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WARNING: This article contains strong language and jokes that may be considered offensive (seriously, it gets quite fruity). Rebecca Brynolf looks at taboo humour and asks why certain subjects are just untouch- able.

we’ve probably all done it at some point. It’s the big belly laugh “HAHA…” followed by a verbal finger wag- ging in the form of an “… oooooooooh”.

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It’s that moment when a room full of people have had the collective gut reaction to laugh, but a split second later have remembered that, yes, they are in fact in a room full of other people. Their morals suddenly kick in so they groan or suck air through their teeth. It’s a two-part knee jerk reaction that we all experience oc- casionally; you laugh because a joke is clever or funny, or appeals to the immature child in you, you then

here’s a particularly great reaction to an offensive joke at a comedy night. We’ve all heard it and

attempt to withdraw the laugh by making some kind of noise to show everyone that, “Actually, no, I don’t find that kind of thing funny. I’m offended.” Quite of- ten there’s still a smile on people’s faces; they’re still there to have a good time and they can see that it’s all just a bit of fun, but there’s the underlying sense that a nerve has been hit.

But why are you offended?

Did the joke make fun of you personally? Did it poke at something that you have personal experience with? Was it in poor taste? Was it just not funny and a bit of an insult to your intelligence? Was it patronising because it seemed to have been said for the sake of being shocking?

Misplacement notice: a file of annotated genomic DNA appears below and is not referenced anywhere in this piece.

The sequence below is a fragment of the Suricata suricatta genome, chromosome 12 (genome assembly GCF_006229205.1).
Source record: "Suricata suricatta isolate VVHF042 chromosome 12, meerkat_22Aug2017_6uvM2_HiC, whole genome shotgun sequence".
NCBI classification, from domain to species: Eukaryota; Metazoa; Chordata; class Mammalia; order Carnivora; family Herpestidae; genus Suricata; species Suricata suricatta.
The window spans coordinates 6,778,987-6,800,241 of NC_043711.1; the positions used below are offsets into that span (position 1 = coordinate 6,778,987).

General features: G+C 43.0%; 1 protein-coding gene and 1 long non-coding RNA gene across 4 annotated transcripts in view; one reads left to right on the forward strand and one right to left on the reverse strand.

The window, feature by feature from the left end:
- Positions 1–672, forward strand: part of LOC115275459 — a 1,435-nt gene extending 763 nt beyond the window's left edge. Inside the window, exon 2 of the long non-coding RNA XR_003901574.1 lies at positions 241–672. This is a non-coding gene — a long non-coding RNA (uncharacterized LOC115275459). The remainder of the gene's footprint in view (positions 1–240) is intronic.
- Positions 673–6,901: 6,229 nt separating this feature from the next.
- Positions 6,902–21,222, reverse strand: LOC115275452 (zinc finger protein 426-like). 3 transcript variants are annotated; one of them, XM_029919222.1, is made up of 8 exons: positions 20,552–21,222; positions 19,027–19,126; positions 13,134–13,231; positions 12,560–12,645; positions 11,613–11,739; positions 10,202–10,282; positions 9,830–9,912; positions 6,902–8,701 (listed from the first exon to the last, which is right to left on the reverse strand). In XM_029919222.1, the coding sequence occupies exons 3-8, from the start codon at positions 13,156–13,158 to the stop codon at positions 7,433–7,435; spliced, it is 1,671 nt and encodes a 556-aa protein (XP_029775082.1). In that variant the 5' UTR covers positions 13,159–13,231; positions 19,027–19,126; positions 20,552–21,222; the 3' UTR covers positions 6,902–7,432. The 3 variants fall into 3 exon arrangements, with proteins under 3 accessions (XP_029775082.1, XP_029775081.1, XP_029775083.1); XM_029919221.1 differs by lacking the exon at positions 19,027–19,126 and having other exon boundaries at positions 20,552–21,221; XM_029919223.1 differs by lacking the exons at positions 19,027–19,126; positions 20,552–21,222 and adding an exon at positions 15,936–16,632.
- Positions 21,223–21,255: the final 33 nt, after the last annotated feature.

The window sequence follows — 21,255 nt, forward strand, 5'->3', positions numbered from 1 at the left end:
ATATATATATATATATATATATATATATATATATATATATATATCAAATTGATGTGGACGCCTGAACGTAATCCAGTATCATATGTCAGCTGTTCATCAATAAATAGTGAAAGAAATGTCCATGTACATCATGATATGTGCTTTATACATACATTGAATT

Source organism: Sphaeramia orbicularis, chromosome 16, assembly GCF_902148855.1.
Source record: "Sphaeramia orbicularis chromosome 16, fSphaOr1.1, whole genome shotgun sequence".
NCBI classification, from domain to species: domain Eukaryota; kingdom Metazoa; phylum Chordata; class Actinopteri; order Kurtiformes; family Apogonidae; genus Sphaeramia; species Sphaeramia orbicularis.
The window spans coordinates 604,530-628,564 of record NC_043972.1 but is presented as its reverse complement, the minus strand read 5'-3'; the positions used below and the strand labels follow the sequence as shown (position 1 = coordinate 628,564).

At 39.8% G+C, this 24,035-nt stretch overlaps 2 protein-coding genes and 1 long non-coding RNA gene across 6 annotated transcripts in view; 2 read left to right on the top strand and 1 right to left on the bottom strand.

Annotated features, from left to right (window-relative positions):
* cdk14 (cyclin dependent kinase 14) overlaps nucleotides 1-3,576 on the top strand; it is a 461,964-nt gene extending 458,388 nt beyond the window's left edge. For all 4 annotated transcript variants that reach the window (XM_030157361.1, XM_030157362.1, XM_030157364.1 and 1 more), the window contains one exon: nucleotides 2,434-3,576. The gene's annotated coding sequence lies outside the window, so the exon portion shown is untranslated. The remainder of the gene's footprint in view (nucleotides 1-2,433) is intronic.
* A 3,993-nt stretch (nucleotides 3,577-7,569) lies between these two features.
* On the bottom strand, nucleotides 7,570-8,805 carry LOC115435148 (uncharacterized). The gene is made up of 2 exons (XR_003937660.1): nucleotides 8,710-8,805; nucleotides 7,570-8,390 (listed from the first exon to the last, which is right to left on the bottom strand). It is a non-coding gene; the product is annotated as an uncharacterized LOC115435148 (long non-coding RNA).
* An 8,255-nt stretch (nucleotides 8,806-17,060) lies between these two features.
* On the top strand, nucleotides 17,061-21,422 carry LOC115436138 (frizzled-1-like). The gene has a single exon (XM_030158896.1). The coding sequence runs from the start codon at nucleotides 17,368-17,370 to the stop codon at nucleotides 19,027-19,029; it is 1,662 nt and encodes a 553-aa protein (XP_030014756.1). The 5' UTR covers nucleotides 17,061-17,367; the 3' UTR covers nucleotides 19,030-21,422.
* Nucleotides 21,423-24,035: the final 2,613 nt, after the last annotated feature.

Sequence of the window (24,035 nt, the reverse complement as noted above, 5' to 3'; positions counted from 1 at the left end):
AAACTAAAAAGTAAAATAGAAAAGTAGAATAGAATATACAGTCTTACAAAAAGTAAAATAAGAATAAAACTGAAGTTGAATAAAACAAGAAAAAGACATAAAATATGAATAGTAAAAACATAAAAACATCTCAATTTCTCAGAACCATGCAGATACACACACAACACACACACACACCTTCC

I’ve told offensive jokes that had no point to them on stage. They weren’t clever, and in hindsight, they weren’t very funny at all. If anything they was just mean and picking on people who couldn’t defend themselves. The “jokes” got laughs, followed swiftly by the withdrawal noise. Looking back I think the audience were just shocked to hear the words com- Page 1  |  Page 2  |  Page 3  |  Page 4  |  Page 5  |  Page 6  |  Page 7  |  Page 8  |  Page 9  |  Page 10  |  Page 11  |  Page 12  |  Page 13  |  Page 14  |  Page 15  |  Page 16  |  Page 17  |  Page 18  |  Page 19  |  Page 20  |  Page 21  |  Page 22  |  Page 23  |  Page 24  |  Page 25  |  Page 26  |  Page 27  |  Page 28  |  Page 29  |  Page 30  |  Page 31  |  Page 32  |  Page 33  |  Page 34  |  Page 35  |  Page 36
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